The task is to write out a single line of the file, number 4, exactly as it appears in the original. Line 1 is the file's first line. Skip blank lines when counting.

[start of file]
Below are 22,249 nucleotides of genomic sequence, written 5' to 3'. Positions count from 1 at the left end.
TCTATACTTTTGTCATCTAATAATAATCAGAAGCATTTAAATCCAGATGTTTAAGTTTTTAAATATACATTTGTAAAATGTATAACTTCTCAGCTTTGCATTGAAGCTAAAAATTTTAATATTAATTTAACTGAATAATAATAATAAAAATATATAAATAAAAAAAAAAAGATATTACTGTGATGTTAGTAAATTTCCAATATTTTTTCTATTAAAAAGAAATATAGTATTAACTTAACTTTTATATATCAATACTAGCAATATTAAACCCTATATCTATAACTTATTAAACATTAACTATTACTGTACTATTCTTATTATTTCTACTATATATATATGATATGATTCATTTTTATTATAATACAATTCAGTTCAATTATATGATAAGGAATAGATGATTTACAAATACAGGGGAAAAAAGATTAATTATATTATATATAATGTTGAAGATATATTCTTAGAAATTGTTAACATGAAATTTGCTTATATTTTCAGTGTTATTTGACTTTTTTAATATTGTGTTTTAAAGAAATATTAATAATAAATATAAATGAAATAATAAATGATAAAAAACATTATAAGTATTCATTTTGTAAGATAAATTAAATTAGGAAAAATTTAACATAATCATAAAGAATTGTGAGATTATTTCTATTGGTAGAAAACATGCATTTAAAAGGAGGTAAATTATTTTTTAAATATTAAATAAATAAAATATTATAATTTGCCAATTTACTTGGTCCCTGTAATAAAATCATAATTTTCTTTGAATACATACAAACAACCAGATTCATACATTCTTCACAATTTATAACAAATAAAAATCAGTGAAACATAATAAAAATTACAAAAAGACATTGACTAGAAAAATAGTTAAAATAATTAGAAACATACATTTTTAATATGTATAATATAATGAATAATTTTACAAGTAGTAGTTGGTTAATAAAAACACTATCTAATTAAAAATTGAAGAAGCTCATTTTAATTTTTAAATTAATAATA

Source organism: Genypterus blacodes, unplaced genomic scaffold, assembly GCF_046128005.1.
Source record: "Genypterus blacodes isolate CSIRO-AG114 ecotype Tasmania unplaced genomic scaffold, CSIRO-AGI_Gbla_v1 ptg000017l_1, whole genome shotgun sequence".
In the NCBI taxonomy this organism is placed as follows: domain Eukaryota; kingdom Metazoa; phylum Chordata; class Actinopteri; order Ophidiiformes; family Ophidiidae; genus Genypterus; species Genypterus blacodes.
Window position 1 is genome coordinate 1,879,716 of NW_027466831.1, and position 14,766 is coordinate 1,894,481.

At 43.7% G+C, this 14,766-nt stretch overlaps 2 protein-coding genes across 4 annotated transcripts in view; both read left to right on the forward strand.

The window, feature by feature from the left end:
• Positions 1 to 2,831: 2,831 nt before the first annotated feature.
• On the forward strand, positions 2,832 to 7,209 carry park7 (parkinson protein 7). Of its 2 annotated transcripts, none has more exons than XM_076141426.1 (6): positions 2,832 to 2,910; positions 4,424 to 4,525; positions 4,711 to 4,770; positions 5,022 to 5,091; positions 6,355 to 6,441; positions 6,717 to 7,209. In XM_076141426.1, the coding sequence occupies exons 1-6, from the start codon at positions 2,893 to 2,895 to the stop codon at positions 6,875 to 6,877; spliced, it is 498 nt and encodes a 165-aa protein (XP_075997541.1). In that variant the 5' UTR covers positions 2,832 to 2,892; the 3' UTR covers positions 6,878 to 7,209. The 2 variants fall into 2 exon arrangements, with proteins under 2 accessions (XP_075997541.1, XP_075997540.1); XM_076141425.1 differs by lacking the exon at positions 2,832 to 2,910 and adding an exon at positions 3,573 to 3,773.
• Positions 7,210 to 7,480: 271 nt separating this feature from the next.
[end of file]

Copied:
Source record: "Genypterus blacodes isolate CSIRO-AG114 ecotype Tasmania unplaced genomic scaffold, CSIRO-AGI_Gbla_v1 ptg000017l_1, whole genome shotgun sequence".